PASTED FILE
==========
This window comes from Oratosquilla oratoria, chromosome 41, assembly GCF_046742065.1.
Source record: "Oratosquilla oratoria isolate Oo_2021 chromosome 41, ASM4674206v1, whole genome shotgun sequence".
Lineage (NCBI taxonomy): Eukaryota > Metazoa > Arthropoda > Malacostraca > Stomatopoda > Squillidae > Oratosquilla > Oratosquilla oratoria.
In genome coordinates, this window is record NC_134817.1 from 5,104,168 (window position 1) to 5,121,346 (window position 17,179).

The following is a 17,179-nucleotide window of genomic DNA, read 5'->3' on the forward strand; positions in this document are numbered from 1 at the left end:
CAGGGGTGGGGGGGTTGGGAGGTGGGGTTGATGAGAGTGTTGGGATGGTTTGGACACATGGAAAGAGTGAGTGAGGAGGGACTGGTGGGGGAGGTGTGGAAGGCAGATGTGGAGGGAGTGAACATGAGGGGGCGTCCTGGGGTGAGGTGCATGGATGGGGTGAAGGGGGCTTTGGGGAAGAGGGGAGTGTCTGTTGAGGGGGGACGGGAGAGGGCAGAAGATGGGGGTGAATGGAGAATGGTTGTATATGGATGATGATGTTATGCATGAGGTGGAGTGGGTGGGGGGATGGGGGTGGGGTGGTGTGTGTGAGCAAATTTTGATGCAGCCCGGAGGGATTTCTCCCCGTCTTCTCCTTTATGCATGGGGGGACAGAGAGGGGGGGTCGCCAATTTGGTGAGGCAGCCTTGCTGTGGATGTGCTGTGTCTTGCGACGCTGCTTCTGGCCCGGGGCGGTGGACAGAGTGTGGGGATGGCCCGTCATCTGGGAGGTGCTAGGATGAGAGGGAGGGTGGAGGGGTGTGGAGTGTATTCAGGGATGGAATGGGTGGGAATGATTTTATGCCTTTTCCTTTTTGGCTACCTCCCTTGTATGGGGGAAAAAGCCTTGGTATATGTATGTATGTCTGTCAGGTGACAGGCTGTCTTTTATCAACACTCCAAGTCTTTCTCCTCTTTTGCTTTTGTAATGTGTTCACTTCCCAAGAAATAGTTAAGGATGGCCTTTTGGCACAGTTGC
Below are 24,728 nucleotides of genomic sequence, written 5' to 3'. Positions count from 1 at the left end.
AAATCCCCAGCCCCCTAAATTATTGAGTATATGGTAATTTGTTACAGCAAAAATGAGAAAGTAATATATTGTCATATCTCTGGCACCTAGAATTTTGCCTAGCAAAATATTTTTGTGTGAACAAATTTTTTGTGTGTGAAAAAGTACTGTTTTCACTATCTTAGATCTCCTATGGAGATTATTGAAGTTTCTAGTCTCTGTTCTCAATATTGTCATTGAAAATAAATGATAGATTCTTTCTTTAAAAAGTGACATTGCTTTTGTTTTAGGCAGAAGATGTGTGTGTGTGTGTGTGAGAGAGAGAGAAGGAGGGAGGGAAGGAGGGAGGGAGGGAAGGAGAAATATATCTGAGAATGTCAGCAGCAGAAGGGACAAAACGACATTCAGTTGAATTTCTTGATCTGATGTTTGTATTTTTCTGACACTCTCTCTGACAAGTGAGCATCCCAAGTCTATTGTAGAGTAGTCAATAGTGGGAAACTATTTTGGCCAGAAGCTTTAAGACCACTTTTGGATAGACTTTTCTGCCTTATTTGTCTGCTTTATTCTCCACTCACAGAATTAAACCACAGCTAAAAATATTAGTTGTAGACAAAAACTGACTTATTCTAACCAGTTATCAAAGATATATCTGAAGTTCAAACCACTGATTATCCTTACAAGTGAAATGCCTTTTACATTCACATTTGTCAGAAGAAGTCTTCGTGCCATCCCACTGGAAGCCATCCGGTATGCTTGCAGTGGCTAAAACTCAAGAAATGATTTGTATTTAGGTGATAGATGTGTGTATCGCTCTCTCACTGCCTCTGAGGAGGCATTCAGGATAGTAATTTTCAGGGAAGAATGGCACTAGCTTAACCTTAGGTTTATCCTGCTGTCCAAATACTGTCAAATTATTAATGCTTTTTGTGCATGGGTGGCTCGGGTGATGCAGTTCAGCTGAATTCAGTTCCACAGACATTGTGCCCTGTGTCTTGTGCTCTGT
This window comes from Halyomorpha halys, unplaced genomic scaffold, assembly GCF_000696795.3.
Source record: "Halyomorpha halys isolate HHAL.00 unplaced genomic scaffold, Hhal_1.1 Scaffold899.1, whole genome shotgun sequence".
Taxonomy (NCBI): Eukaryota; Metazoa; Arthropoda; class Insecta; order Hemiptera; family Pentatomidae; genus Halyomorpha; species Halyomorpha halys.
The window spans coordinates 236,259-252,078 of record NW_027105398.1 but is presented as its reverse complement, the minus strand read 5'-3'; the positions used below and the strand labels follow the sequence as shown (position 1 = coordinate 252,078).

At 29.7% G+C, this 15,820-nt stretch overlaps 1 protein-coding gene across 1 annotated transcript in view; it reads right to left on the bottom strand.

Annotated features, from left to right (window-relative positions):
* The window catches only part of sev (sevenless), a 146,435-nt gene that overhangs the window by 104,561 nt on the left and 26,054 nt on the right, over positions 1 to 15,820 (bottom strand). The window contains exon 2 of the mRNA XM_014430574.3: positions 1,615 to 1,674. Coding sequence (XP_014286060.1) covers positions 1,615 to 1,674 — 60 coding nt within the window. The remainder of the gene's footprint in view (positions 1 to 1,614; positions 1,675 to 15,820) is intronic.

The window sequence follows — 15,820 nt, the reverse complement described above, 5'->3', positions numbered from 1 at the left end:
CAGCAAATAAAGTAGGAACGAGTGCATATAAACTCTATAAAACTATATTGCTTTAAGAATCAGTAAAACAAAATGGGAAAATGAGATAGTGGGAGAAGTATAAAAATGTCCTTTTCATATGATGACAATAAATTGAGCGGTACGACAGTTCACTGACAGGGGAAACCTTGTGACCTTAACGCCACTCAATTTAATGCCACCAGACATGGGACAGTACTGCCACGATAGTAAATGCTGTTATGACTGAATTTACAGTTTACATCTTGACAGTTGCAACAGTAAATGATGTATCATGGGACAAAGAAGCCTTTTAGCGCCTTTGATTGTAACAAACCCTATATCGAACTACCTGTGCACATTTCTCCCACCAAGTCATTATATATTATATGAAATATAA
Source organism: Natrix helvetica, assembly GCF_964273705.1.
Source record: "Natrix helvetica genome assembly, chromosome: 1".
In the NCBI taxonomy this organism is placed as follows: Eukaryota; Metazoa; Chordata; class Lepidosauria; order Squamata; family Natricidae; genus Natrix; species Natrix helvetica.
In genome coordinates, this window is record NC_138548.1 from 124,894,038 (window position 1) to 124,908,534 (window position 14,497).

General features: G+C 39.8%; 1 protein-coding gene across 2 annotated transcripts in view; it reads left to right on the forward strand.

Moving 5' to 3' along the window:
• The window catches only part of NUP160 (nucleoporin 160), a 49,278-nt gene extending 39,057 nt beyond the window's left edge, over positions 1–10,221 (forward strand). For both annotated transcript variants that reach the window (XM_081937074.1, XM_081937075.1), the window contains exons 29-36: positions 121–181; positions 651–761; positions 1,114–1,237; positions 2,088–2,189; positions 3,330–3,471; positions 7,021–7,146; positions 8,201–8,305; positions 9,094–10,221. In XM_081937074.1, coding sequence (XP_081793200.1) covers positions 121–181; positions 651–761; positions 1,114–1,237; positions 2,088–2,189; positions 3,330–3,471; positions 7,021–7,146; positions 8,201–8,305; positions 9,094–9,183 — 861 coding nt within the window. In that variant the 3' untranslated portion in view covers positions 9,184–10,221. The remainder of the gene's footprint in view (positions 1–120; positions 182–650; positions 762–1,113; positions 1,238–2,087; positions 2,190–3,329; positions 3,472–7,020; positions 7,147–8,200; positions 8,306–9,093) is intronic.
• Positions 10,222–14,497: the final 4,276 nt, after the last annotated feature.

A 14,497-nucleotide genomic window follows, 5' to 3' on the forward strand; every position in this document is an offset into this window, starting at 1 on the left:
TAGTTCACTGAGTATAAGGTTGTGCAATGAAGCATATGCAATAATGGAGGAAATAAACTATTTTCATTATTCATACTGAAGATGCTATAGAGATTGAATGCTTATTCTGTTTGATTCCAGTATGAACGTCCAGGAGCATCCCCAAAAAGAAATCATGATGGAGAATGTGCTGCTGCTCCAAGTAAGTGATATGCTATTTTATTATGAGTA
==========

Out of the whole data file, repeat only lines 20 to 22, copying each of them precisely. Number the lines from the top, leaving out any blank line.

In the NCBI taxonomy this organism is placed as follows: Eukaryota; Metazoa; Chordata; class Lepidosauria; order Squamata; family Natricidae; genus Natrix; species Natrix helvetica.
In genome coordinates, this window is record NC_138548.1 from 124,894,038 (window position 1) to 124,908,534 (window position 14,497).

General features: G+C 39.8%; 1 protein-coding gene across 2 annotated transcripts in view; it reads left to right on the forward strand.